Q&A with Margaret (Meg) Scandura, MD, visiting associate professor, Division of General Pediatrics and Adolescent Medicine.
Hometown: Wantagh, New York
Educational/professional background: I have a BS in biology from Dickinson College in Carlisle, Pennsylvania, and an MD from Medical College of Pennsylvania (now Drexel University College of Medicine in Philadelphia, Pennsylvania). I completed my internship and residency at Children’s Hospital of Wisconsin in Milwaukee, Wisconsin, and a fellowship in integrative medicine at the University of Arizona Andrew Weil Center for Integrative Medicine in Tucson, Arizona.
Previous position: Clinical assistant professor at Columbia University Vagelos College of Physicians and Surgeons in New York, New York, while at Bassett Healthcare as a pediatrician from 2015 to 2023.
What is your field of research or area of clinical care, and how did you get into it? Primary care general pediatrics is where I love to be. Within that world, I have become interested in integrative medicine approaches to health so that I have therapeutic options for children that are non-pharmaceutical and health enhancing. I had many patients with mental health symptoms after the attacks on September 11, 2001, some as young as 4 years old. The options for treatment and access to counseling services was, and still is, so limited for pediatrics that I applied for the Fellowship in Integrative Medicine to find other treatment options. I struggled to find an employer that endorsed or embraced integrative medicine, so I am thrilled to now be part of an organization that sees the benefits.
How would you describe your work to a 5-year-old? I make sure children stay safe and healthy and get better when they are sick.
What attracted you to UW–Madison? I have long been attracted to UW–Madison as it has a well-known commitment to quality care and prestige as an organization in general. It has a well-established integrative medicine program, which I hope will continue to be a resource for me and perhaps a place to collaborate. It is a privilege to work here.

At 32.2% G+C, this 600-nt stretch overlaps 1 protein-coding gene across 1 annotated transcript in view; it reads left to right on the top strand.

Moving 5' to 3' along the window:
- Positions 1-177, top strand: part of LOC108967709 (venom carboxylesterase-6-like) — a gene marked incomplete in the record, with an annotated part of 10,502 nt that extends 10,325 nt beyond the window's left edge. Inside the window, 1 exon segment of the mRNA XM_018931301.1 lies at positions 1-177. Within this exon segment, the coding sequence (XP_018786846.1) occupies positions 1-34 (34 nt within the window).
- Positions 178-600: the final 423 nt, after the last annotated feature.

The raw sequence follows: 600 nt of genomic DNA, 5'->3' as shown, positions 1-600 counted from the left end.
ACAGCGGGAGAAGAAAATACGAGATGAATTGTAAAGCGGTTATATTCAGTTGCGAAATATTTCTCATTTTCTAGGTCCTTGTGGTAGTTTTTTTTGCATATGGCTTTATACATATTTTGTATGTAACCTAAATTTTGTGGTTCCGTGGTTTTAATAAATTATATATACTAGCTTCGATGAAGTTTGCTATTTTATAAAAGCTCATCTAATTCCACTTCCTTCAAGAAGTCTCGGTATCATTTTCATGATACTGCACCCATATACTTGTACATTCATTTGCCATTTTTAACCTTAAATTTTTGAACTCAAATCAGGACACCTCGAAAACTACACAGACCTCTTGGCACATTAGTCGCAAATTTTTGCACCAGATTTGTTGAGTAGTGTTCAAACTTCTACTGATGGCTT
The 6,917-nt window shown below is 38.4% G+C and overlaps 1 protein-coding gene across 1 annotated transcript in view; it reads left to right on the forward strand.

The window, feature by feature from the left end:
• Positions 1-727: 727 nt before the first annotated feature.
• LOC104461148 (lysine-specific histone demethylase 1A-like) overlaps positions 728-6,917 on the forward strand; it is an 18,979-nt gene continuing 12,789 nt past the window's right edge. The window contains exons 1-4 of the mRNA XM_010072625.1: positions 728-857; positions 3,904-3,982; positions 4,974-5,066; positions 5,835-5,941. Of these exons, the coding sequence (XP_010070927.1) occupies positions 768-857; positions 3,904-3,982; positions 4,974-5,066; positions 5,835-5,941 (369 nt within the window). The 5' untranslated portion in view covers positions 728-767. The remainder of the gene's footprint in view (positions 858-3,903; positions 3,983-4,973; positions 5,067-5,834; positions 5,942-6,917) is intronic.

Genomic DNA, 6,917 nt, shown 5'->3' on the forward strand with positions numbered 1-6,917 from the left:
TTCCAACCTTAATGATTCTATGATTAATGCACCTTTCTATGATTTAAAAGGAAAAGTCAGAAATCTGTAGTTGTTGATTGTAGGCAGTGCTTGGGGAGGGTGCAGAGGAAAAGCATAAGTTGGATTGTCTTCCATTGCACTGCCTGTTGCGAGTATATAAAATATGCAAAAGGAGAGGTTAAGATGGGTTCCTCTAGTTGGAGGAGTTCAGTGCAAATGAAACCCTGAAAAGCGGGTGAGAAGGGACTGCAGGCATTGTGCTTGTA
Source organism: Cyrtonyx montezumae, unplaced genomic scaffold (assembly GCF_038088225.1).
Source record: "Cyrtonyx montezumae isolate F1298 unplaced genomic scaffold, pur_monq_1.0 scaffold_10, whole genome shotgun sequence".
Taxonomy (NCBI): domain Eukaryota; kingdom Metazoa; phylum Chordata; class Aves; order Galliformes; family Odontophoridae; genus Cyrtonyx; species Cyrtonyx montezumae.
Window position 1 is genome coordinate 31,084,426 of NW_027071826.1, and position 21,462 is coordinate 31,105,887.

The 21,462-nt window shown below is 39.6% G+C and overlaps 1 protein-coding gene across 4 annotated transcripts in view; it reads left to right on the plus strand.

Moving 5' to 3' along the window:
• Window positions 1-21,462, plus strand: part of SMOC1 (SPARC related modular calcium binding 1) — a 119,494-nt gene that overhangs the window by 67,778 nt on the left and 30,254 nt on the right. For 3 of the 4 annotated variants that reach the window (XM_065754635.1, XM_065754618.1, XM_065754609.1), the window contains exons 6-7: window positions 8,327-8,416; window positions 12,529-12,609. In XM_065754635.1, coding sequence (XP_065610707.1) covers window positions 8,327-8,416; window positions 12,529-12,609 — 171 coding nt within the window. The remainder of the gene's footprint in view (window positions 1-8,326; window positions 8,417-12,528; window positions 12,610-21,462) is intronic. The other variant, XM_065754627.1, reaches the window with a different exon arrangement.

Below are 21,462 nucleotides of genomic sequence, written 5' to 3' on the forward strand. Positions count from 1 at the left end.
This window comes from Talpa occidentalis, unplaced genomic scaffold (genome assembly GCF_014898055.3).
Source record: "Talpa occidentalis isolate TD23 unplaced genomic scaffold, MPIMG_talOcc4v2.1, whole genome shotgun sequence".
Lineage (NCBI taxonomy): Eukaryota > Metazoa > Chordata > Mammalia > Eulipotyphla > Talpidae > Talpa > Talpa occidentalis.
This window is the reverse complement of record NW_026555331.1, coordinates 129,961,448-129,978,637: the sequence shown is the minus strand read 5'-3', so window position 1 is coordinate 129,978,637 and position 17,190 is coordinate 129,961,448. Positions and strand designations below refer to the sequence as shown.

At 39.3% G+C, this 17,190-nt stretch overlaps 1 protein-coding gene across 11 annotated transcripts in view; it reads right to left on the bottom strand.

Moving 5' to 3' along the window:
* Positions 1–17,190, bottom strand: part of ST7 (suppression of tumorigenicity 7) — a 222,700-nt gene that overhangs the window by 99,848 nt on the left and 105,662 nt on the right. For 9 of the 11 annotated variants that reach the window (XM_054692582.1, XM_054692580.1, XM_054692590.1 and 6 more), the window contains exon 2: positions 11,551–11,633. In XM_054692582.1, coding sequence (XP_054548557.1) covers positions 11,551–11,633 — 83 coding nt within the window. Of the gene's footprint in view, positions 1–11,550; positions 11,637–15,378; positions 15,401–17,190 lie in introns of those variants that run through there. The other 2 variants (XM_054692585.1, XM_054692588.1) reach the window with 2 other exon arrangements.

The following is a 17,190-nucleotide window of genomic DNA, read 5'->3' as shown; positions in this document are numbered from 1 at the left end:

What is your favorite thing to do in Madison? There are so many things to do in Madison that we are enjoying exploring the area. It offers a variety of activities for all kinds of interests: great restaurants, great music, great sports, great outdoor space. Madison is a complete package.
What’s one thing you hope trainees will learn from you and your work? I hope they learn that evidence-based medicine is important, but they also must practice the art of medicine. It’s what will set them apart. Evidence is population based. Art is individual. Each patient experience will be unique.
Do you feel your work relates to the Wisconsin Idea? If so, please describe how. My goal is always to provide education and support to the families I will care for. Empowering them through education aligns very nicely with the Wisconsin Idea. Healthy citizens make for a healthy community.
What’s something interesting about your area of expertise you can share that will make us sound smarter during video chats and parties? Chamomile is one of the greatest plants. It has a wide range of health benefits yet is so gentle. It calms the nervous mind, settles a crampy gut, and is anti-inflammatory and an antioxidant. Chamomile tea should be part of everyone’s daily routine.
What are some of your hobbies and other interests? I love to garden, knit, and be a spectator of sports. An ocean beach is my happy place.